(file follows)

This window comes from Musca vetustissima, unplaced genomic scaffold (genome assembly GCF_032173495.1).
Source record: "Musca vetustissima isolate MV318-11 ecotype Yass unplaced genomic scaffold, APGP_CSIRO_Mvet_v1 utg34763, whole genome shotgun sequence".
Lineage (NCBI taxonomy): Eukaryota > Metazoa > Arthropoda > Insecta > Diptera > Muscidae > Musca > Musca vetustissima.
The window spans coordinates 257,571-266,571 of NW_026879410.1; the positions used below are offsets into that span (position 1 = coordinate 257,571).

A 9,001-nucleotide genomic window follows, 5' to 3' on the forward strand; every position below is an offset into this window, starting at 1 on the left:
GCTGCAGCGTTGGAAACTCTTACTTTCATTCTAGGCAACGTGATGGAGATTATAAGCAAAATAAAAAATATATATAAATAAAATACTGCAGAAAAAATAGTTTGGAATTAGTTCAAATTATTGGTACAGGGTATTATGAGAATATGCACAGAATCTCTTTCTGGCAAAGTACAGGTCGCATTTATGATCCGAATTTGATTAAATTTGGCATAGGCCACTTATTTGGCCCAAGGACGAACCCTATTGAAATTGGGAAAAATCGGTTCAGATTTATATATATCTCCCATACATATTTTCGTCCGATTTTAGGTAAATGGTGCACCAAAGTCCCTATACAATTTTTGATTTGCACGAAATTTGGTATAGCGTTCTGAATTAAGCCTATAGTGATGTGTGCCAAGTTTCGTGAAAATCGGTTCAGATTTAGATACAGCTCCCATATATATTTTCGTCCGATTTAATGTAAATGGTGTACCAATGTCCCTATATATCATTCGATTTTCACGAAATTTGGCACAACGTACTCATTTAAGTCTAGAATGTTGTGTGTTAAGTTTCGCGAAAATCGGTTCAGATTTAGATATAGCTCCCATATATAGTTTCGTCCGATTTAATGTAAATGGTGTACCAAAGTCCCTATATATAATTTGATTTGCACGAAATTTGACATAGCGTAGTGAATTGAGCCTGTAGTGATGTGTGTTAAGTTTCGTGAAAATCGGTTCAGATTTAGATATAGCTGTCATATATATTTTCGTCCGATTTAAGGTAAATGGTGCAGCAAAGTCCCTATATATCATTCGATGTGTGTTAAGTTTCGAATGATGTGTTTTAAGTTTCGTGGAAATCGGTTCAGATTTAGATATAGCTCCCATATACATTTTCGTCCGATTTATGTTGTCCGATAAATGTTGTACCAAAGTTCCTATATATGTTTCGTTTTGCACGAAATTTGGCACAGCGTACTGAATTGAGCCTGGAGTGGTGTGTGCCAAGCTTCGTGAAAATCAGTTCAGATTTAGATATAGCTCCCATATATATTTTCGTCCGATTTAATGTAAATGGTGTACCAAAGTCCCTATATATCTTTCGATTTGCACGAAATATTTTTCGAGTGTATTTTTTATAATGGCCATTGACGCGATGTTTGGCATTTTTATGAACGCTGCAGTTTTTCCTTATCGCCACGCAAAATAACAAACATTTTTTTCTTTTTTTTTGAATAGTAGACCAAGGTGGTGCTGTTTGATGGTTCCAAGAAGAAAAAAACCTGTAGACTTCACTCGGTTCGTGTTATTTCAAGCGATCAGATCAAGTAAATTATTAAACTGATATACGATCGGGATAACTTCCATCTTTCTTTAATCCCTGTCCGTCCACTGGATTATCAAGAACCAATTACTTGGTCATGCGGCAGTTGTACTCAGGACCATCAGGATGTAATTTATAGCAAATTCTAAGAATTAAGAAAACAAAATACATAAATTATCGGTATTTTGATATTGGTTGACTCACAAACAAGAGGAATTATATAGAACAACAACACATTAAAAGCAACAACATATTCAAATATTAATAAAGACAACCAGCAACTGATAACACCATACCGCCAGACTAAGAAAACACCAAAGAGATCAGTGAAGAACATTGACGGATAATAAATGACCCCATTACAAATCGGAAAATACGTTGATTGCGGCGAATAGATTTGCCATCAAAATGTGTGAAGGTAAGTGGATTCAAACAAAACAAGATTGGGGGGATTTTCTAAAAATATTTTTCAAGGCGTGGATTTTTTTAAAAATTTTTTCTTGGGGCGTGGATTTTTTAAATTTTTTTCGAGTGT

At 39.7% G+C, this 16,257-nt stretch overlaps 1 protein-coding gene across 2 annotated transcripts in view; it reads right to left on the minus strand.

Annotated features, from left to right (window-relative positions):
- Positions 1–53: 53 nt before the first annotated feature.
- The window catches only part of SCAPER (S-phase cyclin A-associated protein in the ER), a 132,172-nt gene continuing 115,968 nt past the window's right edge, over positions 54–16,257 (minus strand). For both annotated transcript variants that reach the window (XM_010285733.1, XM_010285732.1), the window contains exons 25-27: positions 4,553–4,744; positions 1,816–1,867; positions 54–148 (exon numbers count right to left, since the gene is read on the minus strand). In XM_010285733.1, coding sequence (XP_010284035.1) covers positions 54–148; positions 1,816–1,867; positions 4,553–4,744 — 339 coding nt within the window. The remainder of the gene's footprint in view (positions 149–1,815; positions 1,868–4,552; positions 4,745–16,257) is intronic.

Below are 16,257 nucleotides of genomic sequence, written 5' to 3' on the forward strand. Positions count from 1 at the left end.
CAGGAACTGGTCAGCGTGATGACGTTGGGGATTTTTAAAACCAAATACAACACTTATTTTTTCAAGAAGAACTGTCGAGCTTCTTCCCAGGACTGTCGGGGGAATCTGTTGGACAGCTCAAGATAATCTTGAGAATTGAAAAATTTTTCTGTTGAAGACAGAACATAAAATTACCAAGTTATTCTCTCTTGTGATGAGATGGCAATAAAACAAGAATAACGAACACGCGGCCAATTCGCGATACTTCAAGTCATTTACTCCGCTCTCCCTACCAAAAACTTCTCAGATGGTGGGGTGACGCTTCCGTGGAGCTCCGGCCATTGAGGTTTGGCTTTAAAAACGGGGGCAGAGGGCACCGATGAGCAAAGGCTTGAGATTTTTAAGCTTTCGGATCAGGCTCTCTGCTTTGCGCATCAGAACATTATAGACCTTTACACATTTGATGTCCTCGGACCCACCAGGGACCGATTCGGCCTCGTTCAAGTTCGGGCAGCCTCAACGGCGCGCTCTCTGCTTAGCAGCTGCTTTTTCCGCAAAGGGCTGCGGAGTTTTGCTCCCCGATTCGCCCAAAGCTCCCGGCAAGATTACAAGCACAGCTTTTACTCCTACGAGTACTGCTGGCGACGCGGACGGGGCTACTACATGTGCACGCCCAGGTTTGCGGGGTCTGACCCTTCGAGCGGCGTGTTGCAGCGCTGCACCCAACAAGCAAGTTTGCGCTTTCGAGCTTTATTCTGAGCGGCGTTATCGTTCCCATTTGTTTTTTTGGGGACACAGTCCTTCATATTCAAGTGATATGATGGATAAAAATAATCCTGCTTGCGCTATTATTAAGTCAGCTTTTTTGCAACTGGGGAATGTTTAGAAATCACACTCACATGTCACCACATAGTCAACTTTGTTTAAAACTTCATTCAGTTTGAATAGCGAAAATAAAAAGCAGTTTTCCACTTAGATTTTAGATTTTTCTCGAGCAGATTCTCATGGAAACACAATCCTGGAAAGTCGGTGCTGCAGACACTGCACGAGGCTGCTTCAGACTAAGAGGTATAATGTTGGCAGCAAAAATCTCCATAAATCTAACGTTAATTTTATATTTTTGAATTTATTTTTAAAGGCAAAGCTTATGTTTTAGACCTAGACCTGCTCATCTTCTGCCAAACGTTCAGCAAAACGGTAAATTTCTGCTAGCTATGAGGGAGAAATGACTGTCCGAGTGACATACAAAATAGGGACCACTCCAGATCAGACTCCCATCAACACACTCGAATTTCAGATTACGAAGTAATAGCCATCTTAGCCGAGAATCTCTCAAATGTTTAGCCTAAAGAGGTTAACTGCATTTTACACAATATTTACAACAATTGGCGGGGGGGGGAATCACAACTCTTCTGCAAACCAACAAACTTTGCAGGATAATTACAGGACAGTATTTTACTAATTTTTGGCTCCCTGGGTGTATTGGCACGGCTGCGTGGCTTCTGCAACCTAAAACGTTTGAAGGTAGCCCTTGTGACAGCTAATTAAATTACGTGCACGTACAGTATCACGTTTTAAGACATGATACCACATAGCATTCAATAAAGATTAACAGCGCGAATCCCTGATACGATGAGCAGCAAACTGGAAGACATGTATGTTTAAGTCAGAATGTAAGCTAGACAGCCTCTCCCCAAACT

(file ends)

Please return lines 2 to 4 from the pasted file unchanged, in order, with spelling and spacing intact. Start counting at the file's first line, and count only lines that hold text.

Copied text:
Source record: "Musca vetustissima isolate MV318-11 ecotype Yass unplaced genomic scaffold, APGP_CSIRO_Mvet_v1 utg34763, whole genome shotgun sequence".
Lineage (NCBI taxonomy): Eukaryota > Metazoa > Arthropoda > Insecta > Diptera > Muscidae > Musca > Musca vetustissima.
The window spans coordinates 257,571-266,571 of NW_026879410.1; the positions used below are offsets into that span (position 1 = coordinate 257,571).